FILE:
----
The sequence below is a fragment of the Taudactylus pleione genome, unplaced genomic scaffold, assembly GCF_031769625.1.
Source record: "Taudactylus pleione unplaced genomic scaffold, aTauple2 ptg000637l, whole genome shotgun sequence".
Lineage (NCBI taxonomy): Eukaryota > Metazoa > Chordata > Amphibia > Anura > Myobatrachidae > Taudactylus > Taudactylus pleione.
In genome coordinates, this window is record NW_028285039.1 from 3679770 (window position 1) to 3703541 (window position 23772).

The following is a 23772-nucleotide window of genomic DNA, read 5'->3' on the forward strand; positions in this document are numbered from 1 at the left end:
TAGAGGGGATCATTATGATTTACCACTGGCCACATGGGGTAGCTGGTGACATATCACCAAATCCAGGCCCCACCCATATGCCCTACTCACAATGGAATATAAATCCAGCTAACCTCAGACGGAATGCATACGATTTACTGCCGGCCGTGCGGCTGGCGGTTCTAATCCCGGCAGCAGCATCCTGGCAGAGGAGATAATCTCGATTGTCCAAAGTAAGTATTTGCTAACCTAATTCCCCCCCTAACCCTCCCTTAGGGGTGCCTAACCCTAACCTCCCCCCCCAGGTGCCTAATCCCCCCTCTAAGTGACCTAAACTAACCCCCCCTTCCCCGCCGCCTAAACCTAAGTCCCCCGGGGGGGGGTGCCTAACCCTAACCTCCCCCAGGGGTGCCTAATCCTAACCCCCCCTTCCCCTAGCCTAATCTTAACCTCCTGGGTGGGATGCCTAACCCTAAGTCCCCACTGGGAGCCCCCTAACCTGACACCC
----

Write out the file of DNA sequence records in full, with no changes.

The sequence below is a fragment of the Taudactylus pleione genome, unplaced genomic scaffold, assembly GCF_031769625.1.
Source record: "Taudactylus pleione unplaced genomic scaffold, aTauple2 ptg000637l, whole genome shotgun sequence".
Lineage (NCBI taxonomy): Eukaryota > Metazoa > Chordata > Amphibia > Anura > Myobatrachidae > Taudactylus > Taudactylus pleione.
In genome coordinates, this window is record NW_028285039.1 from 3679770 (window position 1) to 3703541 (window position 23772).

The following is a 23772-nucleotide window of genomic DNA, read 5'->3' on the forward strand; positions in this document are numbered from 1 at the left end:
TAGAGGGGATCATTATGATTTACCACTGGCCACATGGGGTAGCTGGTGACATATCACCAAATCCAGGCCCCACCCATATGCCCTACTCACAATGGAATATAAATCCAGCTAACCTCAGACGGAATGCATACGATTTACTGCCGGCCGTGCGGCTGGCGGTTCTAATCCCGGCAGCAGCATCCTGGCAGAGGAGATAATCTCGATTGTCCAAAGTAAGTATTTGCTAACCTAATTCCCCCCCTAACCCTCCCTTAGGGGTGCCTAACCCTAACCTCCCCCCCCAGGTGCCTAATCCCCCCTCTAAGTGACCTAAACTAACCCCCCCTTCCCCGCCGCCTAAACCTAAGTCCCCCGGGGGGGGGTGCCTAACCCTAACCTCCCCCAGGGGTGCCTAATCCTAACCCCCCCTTCCCCTAGCCTAATCTTAACCTCCTGGGTGGGATGCCTAACCCTAAGTCCCCACTGGGAGCCCCCTAACCTGACACCC